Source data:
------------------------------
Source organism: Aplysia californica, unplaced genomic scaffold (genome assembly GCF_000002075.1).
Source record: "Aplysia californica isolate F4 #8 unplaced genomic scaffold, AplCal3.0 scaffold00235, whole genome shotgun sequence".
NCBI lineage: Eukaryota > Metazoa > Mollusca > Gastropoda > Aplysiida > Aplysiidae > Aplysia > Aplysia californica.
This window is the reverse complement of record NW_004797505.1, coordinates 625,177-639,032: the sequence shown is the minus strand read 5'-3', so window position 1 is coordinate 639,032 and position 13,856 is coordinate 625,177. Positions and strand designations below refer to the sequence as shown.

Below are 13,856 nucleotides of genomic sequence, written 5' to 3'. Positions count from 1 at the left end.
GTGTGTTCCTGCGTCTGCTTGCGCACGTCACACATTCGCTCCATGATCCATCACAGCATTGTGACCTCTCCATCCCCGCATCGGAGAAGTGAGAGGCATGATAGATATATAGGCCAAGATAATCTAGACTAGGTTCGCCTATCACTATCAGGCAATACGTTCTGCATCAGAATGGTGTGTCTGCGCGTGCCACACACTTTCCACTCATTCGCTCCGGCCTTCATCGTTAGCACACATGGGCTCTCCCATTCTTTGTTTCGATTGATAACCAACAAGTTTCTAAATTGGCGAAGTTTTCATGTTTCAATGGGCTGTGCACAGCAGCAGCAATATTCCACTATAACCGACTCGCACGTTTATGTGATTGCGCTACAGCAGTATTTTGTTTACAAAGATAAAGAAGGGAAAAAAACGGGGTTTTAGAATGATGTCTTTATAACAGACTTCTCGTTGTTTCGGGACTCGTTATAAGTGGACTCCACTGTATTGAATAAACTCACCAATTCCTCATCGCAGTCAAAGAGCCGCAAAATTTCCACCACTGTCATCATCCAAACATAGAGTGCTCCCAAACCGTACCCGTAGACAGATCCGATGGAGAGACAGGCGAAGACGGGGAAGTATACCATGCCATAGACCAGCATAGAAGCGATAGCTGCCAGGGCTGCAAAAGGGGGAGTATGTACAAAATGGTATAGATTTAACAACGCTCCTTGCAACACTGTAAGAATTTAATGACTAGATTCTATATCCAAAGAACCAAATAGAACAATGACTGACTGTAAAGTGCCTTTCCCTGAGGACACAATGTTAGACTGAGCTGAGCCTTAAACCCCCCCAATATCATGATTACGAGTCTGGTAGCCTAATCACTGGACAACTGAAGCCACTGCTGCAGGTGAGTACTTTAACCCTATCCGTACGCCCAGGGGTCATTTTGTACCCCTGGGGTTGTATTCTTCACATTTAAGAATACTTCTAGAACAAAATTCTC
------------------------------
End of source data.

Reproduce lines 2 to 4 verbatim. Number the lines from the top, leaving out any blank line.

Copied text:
Source record: "Aplysia californica isolate F4 #8 unplaced genomic scaffold, AplCal3.0 scaffold00235, whole genome shotgun sequence".
NCBI lineage: Eukaryota > Metazoa > Mollusca > Gastropoda > Aplysiida > Aplysiidae > Aplysia > Aplysia californica.
This window is the reverse complement of record NW_004797505.1, coordinates 625,177-639,032: the sequence shown is the minus strand read 5'-3', so window position 1 is coordinate 639,032 and position 13,856 is coordinate 625,177. Positions and strand designations below refer to the sequence as shown.